D. Adams: His brand of upside-down logic


When John Cleveland last made decisions for the Maine people in the state Senate during the 1990s, he chose to punish the public with a sin tax — increasing the taxes on both cigarettes and alcohol, “for our own good.”

Flash forward to today: Cleveland voted to allow people on welfare to use their EBT cards to buy cigarettes and alcohol without penalty.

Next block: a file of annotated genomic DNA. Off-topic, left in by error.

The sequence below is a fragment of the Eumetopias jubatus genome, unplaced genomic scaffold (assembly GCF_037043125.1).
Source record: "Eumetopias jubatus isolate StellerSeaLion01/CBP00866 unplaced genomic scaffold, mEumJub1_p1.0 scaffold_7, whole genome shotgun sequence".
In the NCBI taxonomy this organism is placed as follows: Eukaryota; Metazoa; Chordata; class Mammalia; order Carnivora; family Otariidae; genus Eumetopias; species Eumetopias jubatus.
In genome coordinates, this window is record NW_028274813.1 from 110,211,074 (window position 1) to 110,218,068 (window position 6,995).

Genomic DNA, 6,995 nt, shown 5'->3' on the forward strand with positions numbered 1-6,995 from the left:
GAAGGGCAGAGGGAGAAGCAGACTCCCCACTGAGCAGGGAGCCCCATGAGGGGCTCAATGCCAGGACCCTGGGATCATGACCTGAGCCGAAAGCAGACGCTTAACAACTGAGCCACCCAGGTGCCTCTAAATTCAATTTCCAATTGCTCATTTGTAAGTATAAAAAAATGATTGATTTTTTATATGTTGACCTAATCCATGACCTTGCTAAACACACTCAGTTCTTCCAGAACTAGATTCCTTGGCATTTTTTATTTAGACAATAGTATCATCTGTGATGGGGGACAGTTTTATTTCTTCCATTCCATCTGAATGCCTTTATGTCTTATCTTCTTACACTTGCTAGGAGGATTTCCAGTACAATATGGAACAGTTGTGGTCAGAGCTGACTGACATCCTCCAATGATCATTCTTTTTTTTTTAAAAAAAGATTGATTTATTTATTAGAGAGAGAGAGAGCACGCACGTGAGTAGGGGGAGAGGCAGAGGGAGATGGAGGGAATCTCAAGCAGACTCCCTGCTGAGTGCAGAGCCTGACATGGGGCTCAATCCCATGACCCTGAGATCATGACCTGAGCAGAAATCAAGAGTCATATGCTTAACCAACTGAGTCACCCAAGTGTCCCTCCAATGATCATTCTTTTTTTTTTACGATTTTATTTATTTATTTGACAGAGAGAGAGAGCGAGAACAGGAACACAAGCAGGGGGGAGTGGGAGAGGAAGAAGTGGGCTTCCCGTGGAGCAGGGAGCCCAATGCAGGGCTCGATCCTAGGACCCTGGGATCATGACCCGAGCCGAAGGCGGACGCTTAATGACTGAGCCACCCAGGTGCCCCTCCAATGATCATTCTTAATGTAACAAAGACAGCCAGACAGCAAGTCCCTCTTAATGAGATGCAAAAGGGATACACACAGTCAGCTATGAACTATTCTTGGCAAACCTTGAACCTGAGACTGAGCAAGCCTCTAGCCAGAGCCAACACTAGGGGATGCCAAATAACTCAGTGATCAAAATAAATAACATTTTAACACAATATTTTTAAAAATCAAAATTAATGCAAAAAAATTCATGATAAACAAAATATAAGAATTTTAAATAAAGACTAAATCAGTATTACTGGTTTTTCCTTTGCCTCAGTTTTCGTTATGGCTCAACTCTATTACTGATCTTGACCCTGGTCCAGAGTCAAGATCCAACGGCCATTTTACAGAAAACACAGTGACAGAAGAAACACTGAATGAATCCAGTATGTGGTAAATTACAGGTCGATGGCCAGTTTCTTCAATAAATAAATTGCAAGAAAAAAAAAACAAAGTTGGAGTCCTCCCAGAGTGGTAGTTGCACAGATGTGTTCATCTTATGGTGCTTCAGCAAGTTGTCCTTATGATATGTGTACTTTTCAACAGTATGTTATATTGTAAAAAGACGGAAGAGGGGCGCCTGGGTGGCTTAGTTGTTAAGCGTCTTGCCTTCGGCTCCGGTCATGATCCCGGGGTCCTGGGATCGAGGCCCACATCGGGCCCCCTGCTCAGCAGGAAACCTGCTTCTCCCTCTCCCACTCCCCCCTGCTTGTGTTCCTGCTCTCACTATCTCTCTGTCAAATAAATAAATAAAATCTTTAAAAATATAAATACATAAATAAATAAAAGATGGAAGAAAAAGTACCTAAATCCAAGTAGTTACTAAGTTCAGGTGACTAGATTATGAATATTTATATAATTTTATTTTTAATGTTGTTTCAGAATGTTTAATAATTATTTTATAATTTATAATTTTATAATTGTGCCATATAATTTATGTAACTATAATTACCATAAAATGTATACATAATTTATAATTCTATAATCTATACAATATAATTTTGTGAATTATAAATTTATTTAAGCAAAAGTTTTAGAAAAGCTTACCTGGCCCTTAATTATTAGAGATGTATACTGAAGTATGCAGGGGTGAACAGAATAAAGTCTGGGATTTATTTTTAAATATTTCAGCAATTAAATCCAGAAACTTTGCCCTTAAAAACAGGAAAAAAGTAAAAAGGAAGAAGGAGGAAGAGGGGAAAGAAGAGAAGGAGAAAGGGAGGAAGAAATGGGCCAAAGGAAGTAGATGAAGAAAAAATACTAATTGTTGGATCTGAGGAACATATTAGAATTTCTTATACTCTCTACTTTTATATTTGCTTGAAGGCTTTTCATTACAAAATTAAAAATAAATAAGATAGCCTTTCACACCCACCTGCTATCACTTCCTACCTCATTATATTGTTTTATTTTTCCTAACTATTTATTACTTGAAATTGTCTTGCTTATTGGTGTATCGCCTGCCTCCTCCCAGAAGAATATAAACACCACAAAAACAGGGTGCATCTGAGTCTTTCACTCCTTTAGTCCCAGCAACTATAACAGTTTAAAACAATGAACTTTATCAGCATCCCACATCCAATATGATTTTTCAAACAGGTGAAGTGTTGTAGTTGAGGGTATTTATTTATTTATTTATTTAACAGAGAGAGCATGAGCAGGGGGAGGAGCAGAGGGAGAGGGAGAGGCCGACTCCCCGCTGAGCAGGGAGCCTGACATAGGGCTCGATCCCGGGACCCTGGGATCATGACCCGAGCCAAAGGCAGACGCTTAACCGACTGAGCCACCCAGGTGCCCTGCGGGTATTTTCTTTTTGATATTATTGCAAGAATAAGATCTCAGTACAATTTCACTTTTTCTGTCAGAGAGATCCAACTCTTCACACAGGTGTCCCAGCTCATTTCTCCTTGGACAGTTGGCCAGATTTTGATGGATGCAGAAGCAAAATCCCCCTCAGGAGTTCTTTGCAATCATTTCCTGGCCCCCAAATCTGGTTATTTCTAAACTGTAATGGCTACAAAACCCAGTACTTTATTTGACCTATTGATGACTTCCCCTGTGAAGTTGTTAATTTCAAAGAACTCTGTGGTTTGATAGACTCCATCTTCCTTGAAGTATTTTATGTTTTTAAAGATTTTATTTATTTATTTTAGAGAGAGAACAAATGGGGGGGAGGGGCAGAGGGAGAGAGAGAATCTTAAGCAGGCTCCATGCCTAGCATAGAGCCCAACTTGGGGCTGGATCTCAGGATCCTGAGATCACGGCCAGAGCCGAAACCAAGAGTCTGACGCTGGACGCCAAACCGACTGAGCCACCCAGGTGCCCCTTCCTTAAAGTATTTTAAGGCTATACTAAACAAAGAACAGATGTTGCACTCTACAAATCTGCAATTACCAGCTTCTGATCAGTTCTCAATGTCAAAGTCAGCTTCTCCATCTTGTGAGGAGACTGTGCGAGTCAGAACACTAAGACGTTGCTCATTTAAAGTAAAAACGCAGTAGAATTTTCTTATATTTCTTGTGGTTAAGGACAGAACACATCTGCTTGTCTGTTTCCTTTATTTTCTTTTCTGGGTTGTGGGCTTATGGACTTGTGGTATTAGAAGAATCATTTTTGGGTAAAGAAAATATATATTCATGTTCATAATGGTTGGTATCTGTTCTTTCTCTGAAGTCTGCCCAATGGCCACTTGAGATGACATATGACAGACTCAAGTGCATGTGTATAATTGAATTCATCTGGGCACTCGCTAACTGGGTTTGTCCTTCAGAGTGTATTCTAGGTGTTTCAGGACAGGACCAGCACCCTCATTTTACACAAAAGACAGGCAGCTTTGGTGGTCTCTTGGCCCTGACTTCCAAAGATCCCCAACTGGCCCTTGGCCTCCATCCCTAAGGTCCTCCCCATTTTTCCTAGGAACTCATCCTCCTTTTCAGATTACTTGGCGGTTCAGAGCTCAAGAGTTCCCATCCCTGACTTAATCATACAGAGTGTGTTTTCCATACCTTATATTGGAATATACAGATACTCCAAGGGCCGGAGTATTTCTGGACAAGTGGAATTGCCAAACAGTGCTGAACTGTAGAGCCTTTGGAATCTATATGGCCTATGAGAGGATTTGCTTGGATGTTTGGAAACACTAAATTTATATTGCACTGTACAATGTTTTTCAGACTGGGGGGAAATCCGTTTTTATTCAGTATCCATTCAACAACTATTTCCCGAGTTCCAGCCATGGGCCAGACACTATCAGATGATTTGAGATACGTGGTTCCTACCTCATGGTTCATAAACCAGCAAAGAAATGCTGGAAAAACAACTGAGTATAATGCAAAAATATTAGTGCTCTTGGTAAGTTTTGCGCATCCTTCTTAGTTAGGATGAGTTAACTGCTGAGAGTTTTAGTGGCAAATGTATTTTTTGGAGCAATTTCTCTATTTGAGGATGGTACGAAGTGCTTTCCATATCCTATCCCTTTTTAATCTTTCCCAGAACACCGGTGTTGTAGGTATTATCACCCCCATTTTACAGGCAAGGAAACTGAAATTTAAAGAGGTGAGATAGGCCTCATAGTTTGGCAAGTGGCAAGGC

So with Cleveland’s logic, I deserve to be punished for using my own money to buy cigarettes and alcohol, but it is perfectly acceptable for somebody else to use my money to buy those same products.

I don’t think that is the kind of upside-down logic my community wants making decisions about our lives.

Dave Adams, Minot